Not the Same as Generating

The authors are particularly good at unmasking the immoderate claims made for “natural selection” as a force with the power to shape the whole organic universe. Such claims, they point out, are “short on engineering details” and, most fundamentally, the authors point out that selecting is not the same as generating. This is a truly critical distinction and they point to the work of Gerd Műller of the University of Vienna whose research has led him to state categorically that neo-Darwinism simply has no theory of the generative and therefore no innovative capacity: nothing in Darwin’s theory can generate any nontrivial innovations (p. 370). 

Darwin, furthermore, should have known this. The authors point to the letter he sent to Charles Lyell in September 1860 in which he concedes that “natural preservation” would have been the better term to have used because selection in the way that intelligent animal breeders operate could not possibly be part of an unintelligent process (contrary to what Darwin had once insisted against the well-meaning counsels of friends and colleagues). Whether Darwin permitted himself to realize it or not,2 his concession to Lyell invalidates his claim that natural selection could produce innovation (new body parts/plans/species), hence the grand biological pathway from microbes to man is thereby invalidated. By every logical criterion, his rowing back on that point was absolutely fatal to his macromutational claims and this should by rights have stopped the accelerating Darwinian bandwagon dead in its tracks in the Fall of 1860.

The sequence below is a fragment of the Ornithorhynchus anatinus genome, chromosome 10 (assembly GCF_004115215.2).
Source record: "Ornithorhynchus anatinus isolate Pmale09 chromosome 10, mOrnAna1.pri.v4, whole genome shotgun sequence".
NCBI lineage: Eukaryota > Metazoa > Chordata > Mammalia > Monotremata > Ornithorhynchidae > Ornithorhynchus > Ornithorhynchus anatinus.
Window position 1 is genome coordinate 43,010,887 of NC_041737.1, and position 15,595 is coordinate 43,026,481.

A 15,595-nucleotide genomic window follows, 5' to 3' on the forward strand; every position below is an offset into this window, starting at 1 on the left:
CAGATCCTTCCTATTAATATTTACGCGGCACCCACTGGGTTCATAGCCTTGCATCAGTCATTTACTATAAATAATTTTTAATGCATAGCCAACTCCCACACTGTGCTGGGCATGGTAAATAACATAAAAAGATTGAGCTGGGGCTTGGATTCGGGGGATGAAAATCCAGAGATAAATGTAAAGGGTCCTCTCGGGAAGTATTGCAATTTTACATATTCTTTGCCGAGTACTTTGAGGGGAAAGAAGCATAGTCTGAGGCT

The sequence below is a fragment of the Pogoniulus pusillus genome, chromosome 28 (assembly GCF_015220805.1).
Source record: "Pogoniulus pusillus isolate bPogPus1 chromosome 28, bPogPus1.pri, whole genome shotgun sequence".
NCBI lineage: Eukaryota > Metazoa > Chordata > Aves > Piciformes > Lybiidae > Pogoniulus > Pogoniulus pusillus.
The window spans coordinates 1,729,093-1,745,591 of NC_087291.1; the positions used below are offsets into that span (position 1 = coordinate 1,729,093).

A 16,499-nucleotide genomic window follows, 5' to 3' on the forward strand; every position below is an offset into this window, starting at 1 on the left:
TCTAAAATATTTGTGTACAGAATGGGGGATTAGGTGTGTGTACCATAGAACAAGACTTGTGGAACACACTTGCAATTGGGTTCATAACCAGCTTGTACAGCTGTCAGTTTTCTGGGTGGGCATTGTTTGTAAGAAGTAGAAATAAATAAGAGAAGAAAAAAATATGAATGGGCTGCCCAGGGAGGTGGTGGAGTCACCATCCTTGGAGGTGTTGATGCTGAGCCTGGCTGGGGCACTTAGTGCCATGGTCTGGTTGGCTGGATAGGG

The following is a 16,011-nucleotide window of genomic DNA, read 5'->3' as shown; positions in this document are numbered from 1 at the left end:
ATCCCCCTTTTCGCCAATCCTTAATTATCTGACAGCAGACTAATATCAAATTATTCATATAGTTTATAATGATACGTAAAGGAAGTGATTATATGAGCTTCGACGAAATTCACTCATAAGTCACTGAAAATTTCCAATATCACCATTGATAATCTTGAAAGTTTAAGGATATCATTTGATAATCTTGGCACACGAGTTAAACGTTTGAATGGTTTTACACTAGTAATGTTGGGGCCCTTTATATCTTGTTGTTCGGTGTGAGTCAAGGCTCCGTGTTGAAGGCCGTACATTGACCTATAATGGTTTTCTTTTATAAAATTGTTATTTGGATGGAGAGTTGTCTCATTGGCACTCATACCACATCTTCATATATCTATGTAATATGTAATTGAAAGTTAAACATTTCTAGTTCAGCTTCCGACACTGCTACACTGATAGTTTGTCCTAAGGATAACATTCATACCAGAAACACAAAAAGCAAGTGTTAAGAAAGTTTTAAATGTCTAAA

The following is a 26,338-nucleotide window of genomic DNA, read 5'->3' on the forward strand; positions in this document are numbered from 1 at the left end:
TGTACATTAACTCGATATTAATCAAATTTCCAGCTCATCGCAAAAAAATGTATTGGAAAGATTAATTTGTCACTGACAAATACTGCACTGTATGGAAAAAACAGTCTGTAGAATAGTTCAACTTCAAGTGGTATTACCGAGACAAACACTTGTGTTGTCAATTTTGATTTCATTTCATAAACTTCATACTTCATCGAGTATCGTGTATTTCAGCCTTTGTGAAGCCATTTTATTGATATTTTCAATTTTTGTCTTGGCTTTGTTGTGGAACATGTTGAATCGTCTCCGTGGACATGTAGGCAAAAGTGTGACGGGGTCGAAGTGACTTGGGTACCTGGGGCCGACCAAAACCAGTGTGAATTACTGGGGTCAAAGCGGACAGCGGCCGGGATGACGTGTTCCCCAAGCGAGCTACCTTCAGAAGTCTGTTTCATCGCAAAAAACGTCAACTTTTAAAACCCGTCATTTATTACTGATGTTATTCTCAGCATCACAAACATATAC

An Interesting Hypothetical

It would make an interesting historical hypothetical to consider how history might have developed had Darwin and his legatees had the logical acumen or even fundamental honesty to acknowledge that the letter to Lyell signaled the logical death-knell of the theory of natural selection. Alas, that is not how things panned out as Darwin and his successors colluded to throw verbal smoke screens round the issue. He and his supporters were clearly too committed to the hope of natural selection coming through as a deus ex machina to provide a (claimed) mechanism or vera causa to justify the idea of evolution developed by Erasmus Darwin (alongside sundry 18th-century French philosophes). For more than a century that theory of evolution had been greeted with considerable skepticism by the generality of people and so it was vital to talk up the supposed “scientific” credentials of natural selection as a (claimed) bona fide mechanism. Only in that way would it be possible to rescue the idea of evolution from the scorn and ultimately the oblivion to which it was heading before 1859. Only in that way would it be possible to secure acceptance for the new, secular myth many wished to promote.